The Mackenzie Affair told the story of colonial folk hero James Mackenzie: accused of rustling 1000 sheep in the high country that would later bear his name. This fifth and final episode sees the manhunt for Mackenzie over, with ‘Jock’ facing a sentence of hard labour and provoking sympathy from equivocal sheriff Henry Tancred. Adapted from James McNeish’s book, the early co-production (with Scottish TV) imported Caledonian lead actor James Cosmo (Braveheart, Game of Thrones) and veteran UK TV director Joan Craft. It was made by Hunter’s Gold producer John McRae.
Christchurch-born Jessie Scott was a rarity in 1914: a qualified doctor in a male dominated profession. But as this Great War Story shows, her bravery overcame even greater hurdles. Joining the Scottish Women’s Hospitals for Foreign Service, Dr Scott treated Serbian and British wounded in the Balkan war against Austria. Left behind during a retreat, she was captured but later released. That didn’t end her war. She went back to the front line, this time serving with Russian forces in Romania. Dr Scott's efforts earned her the Serbian Order of St Sava.
New Zealand's unique accent is often derided across the dutch for its vowel-mangling pronunciation ("sex fush'n'chups", anyone?) and being too fast-paced for tourists and Elton John to understand. In this documentary Jim Mora follows the evolution of New Zealand English, from the "colonial twang" to Billy T James. Linguist Elizabeth Gordon explains the infamous HRT (High Rising Terminal) at the end of sentences, and Mora interprets such phrases as "air gun" ("how are you going?"). Lynn of Tawa also features, in an accent face-off with Sam Neill and Judy Bailey.
“It’s not just a game. It’s a way of life”. This short film travels to the Central Otago town of Naseby: a rare bastion where the sport of curling is still practised on natural ice. But warmer winters may end the tradition. In their woollen 'tams' the southern ice men competing for NZ’s oldest sporting trophy provide a unique perspective on climate change. Made by Rachael Patching and Roland Kahurangi as part of Otago University’s science communication masters, the award-winning doco screened at Wildscreen and Banff film festivals.
Made for the Post Office, this 1971 National Film Unit documentary offers a potted history of New Zealand, using postage stamps as the frame. Director David Sims ranges from Māori rock drawings, to Tasman and Cook. Once Pākehā settlers arrive, the film offers a narrative of progress (aside from two world wars) leading to nationhood and industry. Archive photographs, paintings, Edwardian-era scenes and reenactments add to the subjects illustrated on the stamps. The stamps include New Zealand’s first: a full-face portrait of Queen Victoria by Alfred Edward Chalon.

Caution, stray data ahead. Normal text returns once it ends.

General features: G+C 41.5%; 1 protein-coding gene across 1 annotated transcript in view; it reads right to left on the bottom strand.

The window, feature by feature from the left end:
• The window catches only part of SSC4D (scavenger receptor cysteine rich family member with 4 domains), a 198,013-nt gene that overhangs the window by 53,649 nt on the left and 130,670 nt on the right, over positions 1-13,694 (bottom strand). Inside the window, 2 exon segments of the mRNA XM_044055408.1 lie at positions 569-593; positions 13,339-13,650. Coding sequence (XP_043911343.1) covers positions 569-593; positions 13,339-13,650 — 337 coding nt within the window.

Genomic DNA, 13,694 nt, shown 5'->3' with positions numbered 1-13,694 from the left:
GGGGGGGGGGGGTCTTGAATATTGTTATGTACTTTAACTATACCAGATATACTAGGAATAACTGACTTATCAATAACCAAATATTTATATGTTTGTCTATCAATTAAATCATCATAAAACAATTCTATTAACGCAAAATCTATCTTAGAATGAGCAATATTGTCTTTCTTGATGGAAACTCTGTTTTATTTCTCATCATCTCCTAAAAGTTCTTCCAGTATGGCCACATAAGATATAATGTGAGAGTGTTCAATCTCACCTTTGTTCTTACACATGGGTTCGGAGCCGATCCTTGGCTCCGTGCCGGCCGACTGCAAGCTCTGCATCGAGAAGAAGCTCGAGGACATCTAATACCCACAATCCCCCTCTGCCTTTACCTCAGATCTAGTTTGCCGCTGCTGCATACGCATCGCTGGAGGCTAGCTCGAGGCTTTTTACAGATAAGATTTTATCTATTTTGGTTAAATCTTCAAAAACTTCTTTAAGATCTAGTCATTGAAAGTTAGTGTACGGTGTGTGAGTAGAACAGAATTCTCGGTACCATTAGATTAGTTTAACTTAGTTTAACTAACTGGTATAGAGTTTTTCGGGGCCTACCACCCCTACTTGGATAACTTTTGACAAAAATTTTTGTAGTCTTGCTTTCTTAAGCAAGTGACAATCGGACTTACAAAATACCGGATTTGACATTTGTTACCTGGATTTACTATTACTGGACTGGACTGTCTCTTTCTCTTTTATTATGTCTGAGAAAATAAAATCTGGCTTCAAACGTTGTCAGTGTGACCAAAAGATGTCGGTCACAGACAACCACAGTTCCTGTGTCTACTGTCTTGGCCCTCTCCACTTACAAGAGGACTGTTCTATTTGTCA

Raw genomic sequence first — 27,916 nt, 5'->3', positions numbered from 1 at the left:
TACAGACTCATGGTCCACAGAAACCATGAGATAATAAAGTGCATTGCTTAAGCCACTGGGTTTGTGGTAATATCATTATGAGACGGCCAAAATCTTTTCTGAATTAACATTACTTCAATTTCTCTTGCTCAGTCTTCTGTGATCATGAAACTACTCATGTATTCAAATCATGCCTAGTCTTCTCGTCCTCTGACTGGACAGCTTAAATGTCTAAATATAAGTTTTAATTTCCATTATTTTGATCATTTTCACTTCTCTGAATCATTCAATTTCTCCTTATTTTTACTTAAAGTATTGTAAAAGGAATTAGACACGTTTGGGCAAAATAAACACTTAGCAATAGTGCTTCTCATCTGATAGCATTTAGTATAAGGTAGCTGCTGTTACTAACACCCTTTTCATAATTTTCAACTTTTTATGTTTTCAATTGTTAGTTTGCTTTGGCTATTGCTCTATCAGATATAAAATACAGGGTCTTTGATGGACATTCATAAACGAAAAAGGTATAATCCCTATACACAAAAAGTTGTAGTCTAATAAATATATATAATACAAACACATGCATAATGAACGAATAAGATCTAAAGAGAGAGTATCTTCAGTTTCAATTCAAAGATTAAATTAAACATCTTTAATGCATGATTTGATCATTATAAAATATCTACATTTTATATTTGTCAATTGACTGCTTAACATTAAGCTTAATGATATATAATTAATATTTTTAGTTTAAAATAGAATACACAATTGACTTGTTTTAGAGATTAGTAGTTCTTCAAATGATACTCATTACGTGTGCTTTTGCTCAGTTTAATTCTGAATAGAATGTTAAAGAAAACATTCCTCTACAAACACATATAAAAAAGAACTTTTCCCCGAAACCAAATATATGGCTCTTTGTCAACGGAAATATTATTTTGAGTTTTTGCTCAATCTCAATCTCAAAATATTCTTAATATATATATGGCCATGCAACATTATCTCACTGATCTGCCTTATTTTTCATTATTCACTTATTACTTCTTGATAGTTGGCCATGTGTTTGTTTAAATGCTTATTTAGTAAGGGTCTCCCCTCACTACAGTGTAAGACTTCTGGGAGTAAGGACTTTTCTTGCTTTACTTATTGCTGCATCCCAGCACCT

National treasures The Topp Twins (aka twins Lynda and Jools Topp) have performed as a country-music singing comedy duo for more than 25 years. In the late 1990s they created their own award-winning TV series which ran for three seasons. It showcased their iconic cast of Kiwi characters, including Camp Mother, the Bowling Ladies and cross-dressing Ken and Ken. This episode from the third and final series features the twins in their many guises enjoying an afternoon at the Waipu Highland Games. "Look at the leather work in that sporran!"
Future National Party MP Melissa Lee presents this documentary about two Chinese Kiwi sisters reminiscing about their childhood. Wailin Elliott and sister Eva Ng return to their old family home in Newmarket, Auckland, and share memories about their strict father, working in his fruit shop, and the pain of losing their mother. The pair recall the racism they encountered — "which shamed us dreadfully" — and open a chest of Western and Chinese clothing belonging to their mum. The documentary was made for series Asia Dynamic, which later became Asia Downunder.
Screened in the lead-up to the 1999 World Cup final, this keenly-watched series explores the history of our most famous sports team. Episode one is framed around All Black encounters with England, Wales and Scotland. In these excerpts, Quinn tracks down 60s test prop 'Jazz' Muller (whose home is a shrine to touring days), explores prop Keith Murdoch’s infamous 1972 tour expulsion; visits the marae of George Nepia, examines rugby’s far-from-egalitarian status in England; and various All Blacks recall the rare shame of losing, amidst a history of victory.
Vincent Ward's fifth feature follows an Irishwoman in 1860s New Zealand, as Māori tribes resist the occupation of their land by the British. Sarah (Samantha Morton) has had an affair with a Māori and borne his child. Years later the boy is kidnapped by his grandfather, a powerful tribal leader. Sarah embarks on a search for her child, aided by warrior Wiremu (Cliff Curtis). When she finds him, both mother and son must decide to which culture they belong. This excerpt from the notoriously ambitious film sees Sarah encountering charismatic chief Te Kai Po (Temuera Morrison).
Irreverent 90s youth show hosts Mikey Havoc and Jeremy ‘Newsboy’ Wells went on the road in this hit series. Down south they infamously outed Gore as the “gay capital of New Zealand”. While many viewers had a laugh at the Auckland duo’s lampooning of small town conservatism, some took the bait and were not amused by Newsboy's “gay man’s Gore” moniker, preferring to tout the town’s trout fishing, line-dancing and country music. The mischievous pair also visit Dunedin, Fox Glacier and Queenstown, where they 'promote' attractions and meet base jumper Chuck Berry.